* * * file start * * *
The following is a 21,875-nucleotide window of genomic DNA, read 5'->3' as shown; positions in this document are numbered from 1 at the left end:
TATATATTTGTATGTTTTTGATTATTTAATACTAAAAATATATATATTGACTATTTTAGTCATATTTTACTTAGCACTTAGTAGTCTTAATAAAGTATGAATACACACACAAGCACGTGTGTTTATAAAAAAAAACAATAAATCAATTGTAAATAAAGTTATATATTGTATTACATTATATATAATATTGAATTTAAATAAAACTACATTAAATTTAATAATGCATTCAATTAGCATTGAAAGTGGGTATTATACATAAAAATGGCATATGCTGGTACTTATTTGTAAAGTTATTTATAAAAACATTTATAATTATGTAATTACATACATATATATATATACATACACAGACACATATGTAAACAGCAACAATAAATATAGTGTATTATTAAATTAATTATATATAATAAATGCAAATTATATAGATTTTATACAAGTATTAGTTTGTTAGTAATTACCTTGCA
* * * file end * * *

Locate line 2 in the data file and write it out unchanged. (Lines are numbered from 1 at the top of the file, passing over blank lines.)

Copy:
TATATATTTGTATGTTTTTGATTATTTAATACTAAAAATATATATATTGACTATTTTAGTCATATTTTACTTAGCACTTAGTAGTCTTAATAAAGTATGAATACACACACAAGCACGTGTGTTTATAAAAAAAAACAATAAATCAATTGTAAATAAAGTTATATATTGTATTACATTATATATAATATTGAATTTAAATAAAACTACATTAAATTTAATAATGCATTCAATTAGCATTGAAAGTGGGTATTATACATAAAAATGGCATATGCTGGTACTTATTTGTAAAGTTATTTATAAAAACATTTATAATTATGTAATTACATACATATATATATATACATACACAGACACATATGTAAACAGCAACAATAAATATAGTGTATTATTAAATTAATTATATATAATAAATGCAAATTATATAGATTTTATACAAGTATTAGTTTGTTAGTAATTACCTTGCA